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The Waterboy

movie reviewvideo review out of 4 Movie Review: The Waterboy

Starring: Adam Sandler, Kathy Bates
Director: Frank Coraci
Rated: PG-13
RunTime: 90 Minutes
Release Date: November 1998
Genre: Comedy

*Also starring: Henry Winkler, Fairuza Balk, Jerry Reed, Clint Howard, Blake Clark

Review by Greg King
2 stars out of 4

With his role as the endearing hero in the wonderful romantic comedy The Wedding Singer, goofy comic Adam Sandler reached a wider audience. His effortless charm won over many who had previously been immune to his whining, obnoxious, dumb screen persona and his outrageous brand of manic humour. His latest comedy has already proven to be very popular in the States, although it is a backward step following the broadly appealing The Wedding Singer. The Waterboy heralds a return to the sort of crass, unsubtle and juvenile humour that drove his earlier movies Happy Gilmore and Billy Madison.

In a tailor-made role, Sandler again plays the familiar gormless loser who eventually triumphs against all odds. Sandler plays Billy Boucher, a naive lad from the bayous of Louisiana, who has been sheltered by his domineering and over possessive mother (Kathy Bates, from Misery, etc). No stranger to life's hardships, Mama Boucher has protected her little boy from the wilder world and its influences, which she claims are "the devil's work." Consequently, he lacks a real education and any social skills.

He works as the water distribution engineer (i.e.; waterboy) for a local college football team, but he is basically treated as a joke and constantly put down by the players. When he is fired by Beaulieu (Jerry Reed, from the Smokey And The Bandit series, etc), the arrogant, conniving, and very successful coach, Bobby approaches his less successful rival coach Klein (Henry Winkler) for a job as the team's waterboy. Klein's second rate team has lost the past forty games, and seems in no danger of turning around its losing streak.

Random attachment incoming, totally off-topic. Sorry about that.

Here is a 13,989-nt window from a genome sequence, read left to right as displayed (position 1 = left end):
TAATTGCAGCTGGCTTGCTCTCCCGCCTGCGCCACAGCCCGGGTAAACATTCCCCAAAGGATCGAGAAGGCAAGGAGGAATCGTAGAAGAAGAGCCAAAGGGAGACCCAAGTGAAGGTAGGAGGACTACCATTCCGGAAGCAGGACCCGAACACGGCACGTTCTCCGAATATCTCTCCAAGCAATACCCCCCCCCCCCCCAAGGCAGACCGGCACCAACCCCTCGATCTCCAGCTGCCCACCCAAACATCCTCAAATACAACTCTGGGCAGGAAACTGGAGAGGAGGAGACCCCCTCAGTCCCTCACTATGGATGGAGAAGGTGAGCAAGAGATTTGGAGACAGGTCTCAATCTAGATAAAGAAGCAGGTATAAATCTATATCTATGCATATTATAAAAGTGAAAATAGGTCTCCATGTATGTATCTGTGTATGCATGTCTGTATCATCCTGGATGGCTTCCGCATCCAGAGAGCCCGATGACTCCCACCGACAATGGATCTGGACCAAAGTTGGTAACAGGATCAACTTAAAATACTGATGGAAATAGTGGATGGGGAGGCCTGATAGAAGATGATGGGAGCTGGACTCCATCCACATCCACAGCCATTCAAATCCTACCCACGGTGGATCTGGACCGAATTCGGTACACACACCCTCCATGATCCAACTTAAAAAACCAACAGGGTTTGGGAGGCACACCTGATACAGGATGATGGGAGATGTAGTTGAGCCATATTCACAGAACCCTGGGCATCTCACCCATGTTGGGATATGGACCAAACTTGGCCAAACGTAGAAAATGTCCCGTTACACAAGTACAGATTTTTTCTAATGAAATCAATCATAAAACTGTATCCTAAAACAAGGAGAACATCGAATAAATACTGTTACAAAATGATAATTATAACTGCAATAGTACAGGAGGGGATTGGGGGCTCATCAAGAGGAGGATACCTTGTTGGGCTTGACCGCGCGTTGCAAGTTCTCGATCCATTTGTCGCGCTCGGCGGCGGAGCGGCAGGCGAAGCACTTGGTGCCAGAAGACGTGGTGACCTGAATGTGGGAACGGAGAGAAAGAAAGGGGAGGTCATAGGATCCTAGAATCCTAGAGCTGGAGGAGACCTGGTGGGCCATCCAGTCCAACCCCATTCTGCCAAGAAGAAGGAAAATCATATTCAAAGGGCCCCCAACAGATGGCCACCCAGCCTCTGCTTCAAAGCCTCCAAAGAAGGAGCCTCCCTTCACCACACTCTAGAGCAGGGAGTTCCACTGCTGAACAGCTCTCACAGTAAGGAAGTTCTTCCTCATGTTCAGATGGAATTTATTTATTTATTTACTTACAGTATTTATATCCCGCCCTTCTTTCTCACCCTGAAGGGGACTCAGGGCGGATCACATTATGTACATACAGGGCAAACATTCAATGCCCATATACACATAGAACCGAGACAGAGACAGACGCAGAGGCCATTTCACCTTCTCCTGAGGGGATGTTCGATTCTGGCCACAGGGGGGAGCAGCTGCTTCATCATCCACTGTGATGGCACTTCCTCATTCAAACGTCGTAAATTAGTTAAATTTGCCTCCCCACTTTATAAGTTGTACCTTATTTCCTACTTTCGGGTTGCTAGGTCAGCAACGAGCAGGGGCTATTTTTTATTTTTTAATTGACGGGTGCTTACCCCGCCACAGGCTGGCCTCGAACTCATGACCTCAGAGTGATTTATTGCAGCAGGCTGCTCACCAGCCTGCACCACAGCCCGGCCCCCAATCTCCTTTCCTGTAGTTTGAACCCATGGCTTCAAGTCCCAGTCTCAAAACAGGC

When Klein discovers that Bobby's anger makes him the most fearsome tackler in the college league, he takes a punt and puts the waterboy on the team. Bobby becomes an integral part of the team's improbable, and fairy tale-like success. But can he take the team all the way to the championships without Mama finding out?

Along the way, the shy Bobby finds love with the tough Vicki Vallencourt (Fairuza Balk, from The Craft, etc), and helps coach Klein overcome his fear of long time rival Beaulieu. Sandler has created The Waterboy with several of his former college friends, including director Frank Coraci (The Wedding Singer) and regular co-writer and collaborator Tim Herlihy (who has written his last four movies). They seem to have enjoyed themselves enormously making the film, and some of their infectious humour will spill over onto the audience.

The cast also seems to have enjoyed themselves immensely. Cast largely against type, Oscar winner Bates throws caution to the winds here. Her over the top performance lacks restraint, but it perfectly suits the mood of the film. Winkler's performance as the confused and dithering coach Klein is a far cry from the days when he played the legendary Fonz, two decades ago.

The parade of cameos from American sporting commentators and real life football identities will largely go unrecognised by Australian audiences, as will a lot of the parochial humour. A passing knowledge of the rules, strategies and complex game plans of American football would also be a big help in understanding much of the action here.

The Waterboy is a very silly, very crass film, but it will undoubtedly prove very popular with Sandler's legion of fans.

Copyright 2000 Greg King

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